The announcement of Fidel Castro’s death has raised speculation about whether the process to normalize relations between the United States and Cuba will continue. Actions taken by the Obama administration in the last year had made this process seem almost irreversible, but the recent election may have changed things. It’s too early to know.

Fourteen months ago, I spoke with Dr. Pedro Sanchez of Columbia University’s Earth Institute about the Cuban food system. A native of Cuba, Sanchez has first-hand knowledge about the issues facing Cuba on the food and agricultural front. He told me this:

“Cuba is currently importing about 80% of its food at a cost of about $2B annually. This represents about 3% of the nation’s GDP (Gross Domestic Product). That’s a very high percentage. At the same time, Cuba has anywhere from 500,000 to one million hectares of prime quality land idled. These lands have excellent soils and are surrounded by good infrastructure, a fantastic opportunity. Cuba now has a program to transition those idle lands in the form of long-term leases to private farmers and farmer cooperatives. That’s in progress.

As I understand it, a top priority of the Cuban government is now food security. Certainly importing so much food is not secure and food scarcities are common.”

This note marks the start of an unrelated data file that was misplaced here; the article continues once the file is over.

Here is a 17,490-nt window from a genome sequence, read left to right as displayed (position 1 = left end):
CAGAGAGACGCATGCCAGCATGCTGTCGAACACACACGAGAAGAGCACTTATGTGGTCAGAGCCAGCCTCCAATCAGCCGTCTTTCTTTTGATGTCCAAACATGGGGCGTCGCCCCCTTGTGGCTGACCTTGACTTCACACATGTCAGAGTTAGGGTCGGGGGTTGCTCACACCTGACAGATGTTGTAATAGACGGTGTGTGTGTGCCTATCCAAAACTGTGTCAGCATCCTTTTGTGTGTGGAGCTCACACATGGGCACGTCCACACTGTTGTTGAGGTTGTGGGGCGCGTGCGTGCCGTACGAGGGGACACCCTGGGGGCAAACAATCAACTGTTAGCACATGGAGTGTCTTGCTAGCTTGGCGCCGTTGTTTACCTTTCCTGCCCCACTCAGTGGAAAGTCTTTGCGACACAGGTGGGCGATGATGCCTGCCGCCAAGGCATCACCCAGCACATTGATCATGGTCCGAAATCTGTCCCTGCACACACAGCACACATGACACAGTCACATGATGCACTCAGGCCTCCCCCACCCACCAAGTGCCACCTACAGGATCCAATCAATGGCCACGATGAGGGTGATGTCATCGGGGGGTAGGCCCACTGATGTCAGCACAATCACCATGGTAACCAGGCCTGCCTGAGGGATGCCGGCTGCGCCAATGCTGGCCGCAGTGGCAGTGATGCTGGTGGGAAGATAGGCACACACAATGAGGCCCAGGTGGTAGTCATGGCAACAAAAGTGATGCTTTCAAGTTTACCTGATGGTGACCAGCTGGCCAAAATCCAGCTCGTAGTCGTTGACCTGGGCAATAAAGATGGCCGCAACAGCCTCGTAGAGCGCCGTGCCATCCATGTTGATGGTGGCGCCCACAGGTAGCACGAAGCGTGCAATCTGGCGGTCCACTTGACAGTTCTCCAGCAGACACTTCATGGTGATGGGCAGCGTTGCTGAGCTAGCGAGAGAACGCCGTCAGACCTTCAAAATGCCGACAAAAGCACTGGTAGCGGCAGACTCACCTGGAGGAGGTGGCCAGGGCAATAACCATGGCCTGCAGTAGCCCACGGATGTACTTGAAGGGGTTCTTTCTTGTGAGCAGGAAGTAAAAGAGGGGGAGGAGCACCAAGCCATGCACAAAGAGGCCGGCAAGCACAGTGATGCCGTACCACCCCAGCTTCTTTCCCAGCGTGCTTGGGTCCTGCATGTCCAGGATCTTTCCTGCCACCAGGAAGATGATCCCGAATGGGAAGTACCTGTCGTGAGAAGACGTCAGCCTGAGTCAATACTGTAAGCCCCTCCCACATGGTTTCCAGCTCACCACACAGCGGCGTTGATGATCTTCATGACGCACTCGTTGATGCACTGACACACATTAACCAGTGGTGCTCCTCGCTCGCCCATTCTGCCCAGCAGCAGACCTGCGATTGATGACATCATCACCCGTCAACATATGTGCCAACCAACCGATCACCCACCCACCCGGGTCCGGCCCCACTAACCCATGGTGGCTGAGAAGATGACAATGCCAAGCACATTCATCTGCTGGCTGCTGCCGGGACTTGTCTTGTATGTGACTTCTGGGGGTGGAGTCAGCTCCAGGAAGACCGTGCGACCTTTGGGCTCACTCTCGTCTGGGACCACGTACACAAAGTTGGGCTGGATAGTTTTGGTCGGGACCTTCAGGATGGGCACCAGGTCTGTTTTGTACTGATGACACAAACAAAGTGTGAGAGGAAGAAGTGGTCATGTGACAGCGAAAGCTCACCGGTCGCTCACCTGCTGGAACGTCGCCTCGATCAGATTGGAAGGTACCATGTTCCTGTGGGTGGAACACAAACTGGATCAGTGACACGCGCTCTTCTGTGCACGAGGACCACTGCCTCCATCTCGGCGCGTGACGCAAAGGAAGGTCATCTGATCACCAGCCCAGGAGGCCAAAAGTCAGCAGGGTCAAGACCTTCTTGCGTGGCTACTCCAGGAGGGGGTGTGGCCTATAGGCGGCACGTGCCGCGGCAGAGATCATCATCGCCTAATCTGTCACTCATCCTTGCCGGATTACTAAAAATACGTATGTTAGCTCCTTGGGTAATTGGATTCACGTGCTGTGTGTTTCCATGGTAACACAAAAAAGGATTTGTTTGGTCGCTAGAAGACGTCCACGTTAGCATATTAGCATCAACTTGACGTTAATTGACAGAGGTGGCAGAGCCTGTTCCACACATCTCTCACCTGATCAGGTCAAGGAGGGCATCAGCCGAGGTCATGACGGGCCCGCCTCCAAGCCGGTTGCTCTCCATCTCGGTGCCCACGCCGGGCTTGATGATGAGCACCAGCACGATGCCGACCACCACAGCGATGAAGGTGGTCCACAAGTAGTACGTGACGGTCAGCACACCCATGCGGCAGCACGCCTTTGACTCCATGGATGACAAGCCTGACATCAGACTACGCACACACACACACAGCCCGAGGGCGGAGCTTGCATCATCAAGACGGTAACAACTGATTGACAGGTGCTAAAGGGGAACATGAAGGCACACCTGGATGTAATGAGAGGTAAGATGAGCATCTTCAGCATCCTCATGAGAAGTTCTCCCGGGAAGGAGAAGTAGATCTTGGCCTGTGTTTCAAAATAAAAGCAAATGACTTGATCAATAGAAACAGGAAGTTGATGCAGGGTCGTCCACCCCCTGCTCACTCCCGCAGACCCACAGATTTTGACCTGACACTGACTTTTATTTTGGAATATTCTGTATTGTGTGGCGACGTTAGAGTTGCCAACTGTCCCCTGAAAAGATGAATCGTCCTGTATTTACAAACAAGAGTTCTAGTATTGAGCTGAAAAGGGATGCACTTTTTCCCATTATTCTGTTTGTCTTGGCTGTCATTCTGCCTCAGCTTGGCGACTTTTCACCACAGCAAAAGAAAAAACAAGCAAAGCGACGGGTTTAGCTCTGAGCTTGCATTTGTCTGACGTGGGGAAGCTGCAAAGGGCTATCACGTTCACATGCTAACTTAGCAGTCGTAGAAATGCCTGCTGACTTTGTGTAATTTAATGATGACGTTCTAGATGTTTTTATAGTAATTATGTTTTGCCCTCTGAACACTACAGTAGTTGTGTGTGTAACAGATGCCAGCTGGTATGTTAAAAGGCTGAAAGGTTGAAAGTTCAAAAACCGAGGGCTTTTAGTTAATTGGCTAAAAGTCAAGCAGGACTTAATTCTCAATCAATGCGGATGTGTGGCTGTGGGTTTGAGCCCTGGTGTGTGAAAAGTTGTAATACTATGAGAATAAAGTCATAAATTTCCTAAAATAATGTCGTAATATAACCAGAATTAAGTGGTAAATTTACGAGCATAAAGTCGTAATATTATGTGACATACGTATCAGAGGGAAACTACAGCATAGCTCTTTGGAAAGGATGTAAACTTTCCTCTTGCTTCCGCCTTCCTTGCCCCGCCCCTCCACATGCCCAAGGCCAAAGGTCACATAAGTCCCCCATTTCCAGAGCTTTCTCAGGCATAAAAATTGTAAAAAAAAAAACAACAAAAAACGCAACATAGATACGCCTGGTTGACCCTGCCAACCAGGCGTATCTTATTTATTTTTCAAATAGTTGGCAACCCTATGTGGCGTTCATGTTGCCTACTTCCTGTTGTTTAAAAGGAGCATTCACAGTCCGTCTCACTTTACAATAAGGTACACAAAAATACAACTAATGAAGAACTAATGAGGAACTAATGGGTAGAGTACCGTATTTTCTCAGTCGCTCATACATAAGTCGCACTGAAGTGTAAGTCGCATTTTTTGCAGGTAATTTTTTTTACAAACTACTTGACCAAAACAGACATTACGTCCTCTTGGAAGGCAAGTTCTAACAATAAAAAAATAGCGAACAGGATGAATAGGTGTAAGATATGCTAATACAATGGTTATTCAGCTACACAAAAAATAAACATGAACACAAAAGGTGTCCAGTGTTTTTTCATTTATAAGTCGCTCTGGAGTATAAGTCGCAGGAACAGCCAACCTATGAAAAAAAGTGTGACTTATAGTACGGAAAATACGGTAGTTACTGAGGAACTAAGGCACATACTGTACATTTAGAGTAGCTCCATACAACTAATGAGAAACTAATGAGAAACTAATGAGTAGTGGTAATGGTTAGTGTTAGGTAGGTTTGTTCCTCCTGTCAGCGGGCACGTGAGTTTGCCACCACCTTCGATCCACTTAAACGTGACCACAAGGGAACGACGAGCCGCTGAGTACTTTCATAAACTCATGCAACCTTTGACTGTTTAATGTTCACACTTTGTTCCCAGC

He also shared what he thinks Americans could learn from Cubans. Read the full Q&A here.

I realized a life-long dream to visit Cuba this past summer. The group I traveled with had an opportunity to learn about the food and health systems and higher education.

Cuba has a robust organic agriculture sector. It’s serving as a platform for agritourism and education efforts…and providing a space for capitalist enterprise. I wrote about my visit to Finca Ecológica, a farm/restaurant that offers insights into the Cuban food system. It’s part of a farm-to-table movement that is booming in Cuba and speaks to the growing trend for small business enterprises being encouraged by the Cuban government as the IMG_0648economy diversifies and land continues to shift into private ownership.You can read that Q&A here.

There’s a lot to learn – and unlearn – about Cuba. That was a key takeaway from my trip. One of the most interesting individuals that I met was Marc Frank, an American journalist who has lived in Cuba for more than two decades. Marc writes for Thomson Reuters and the Financial Times. He also is the author of two books, the most recent being Cuban Revelations: Behind the Scenes in Havana, which examines the impacts of U.S. policies toward Cuba…and considers what the future might hold. It’s a #mustread.

We hit it off and he was willing to be interviewed. I asked him a lot of questions about his diet. Marc told me this:

“…most of my food comes from farmers markets and state stores, some from who knows where, some from the grey market and some from friends.”

And this:

“When it comes to food, I would say that I eat more healthy than I did, and less.”

Read my Q&A with Marc here.


Have a great day.